Healthcare Fraud

 

1. Why is Healthcare Fraud the largest area for False Claims Act recoveries?

Unfortunately for the American taxpayers it is the same answer as the one Willie Sutton gave when he was asked, “Why do you rob banks?” and he replied, “Because that is where the money is.” Healthcare programs make up over half of all federal spending. That translates into almost $1trillion annually. And, that doesn’t include state and local government spending.
 

2. Is there a difference between Medicare and Medicaid Healthcare Fraud cases?

Medicare is a 100% federal healthcare insurance program. Medicaid is a mix of federal, state and sometimes local money and administrative resources. A relator is always potentially entitled to a share of any federal monies recovered; in some states that do not have comparable false claims acts, the relator may not be able to share in those states’ recoveries.

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3. Which federal agency oversees Healthcare Fraud Cases?

The Department of Health and Human Services, acting through the Centers for Medicare & Medicaid Services (CMS) promulgates healthcare regulations and oversees federal healthcare fraud matters. Healthcare fraud lawsuits are handled by Assistant U.S. Attorneys at various U.S. Attorneys’ Offices throughout the country and Trial Attorneys from the Department of Justice in Washington, D.C.
 

4. Who investigates False Claims Act allegations of Healthcare Fraud?

For Medicare cases, it is usually Special Agents from Department of Health and Human Services, Office of Inspector General (OIG) and sometimes analysts from the U.S. Attorneys’ Offices or Department of Justice. Occasionally, other federal investigative agencies, such as the FBI, also get involved. For Medicaid cases, it can be the foregoing personnel and/or investigators, agents or analysts from the Medicaid Fraud Control Units (MFCUs) of the affected states.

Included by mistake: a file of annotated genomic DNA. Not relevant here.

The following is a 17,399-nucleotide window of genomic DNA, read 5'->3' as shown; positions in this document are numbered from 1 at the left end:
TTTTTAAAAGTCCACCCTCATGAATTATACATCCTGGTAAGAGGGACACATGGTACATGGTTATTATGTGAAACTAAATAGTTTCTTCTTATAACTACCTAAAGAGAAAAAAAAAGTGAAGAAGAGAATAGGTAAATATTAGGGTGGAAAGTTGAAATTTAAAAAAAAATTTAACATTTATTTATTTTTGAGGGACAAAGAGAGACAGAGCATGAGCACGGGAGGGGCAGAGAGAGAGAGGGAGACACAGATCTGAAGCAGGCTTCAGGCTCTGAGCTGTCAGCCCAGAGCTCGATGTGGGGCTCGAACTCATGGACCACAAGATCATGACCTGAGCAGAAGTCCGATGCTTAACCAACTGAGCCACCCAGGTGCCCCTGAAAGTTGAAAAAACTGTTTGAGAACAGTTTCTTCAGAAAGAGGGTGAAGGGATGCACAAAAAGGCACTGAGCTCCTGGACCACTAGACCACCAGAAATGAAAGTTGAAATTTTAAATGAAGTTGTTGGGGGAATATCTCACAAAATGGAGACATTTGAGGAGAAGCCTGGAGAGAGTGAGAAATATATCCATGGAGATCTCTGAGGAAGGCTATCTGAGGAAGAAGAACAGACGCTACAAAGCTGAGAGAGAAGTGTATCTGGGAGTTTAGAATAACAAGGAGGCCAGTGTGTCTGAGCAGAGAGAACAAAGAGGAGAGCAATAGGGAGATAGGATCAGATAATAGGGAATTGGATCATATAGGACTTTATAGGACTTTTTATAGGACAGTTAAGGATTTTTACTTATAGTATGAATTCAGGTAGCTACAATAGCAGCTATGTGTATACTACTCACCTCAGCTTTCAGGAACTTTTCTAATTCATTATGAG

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5. What is a Corporate Integrity Agreement (CIA)?

Frequently as part of a civil settlement the OIG will require a healthcare provider to sign a written contract which provides that for a period of time (typically 5 years), the provider will fulfill certain compliance and oversight obligations to help ensure no on-going or future healthcare fraud violations.
 

6. What does NAMFCU stand for?

NAMFCU is the acronym for the National Association of Medicaid Fraud Control Units. It is a professional association created to provide training, promote communication and interstate cooperation, provide for the exchange of information, and educate the public about the work of the Medicaid Fraud Control Unit (MFCU) program. NAMFCU often coordinates Medicaid fraud investigations and settlements when the alleged healthcare fraud activity covers multiple states.
 

7. How does the concept of “materiality” come into play in these kinds of cases?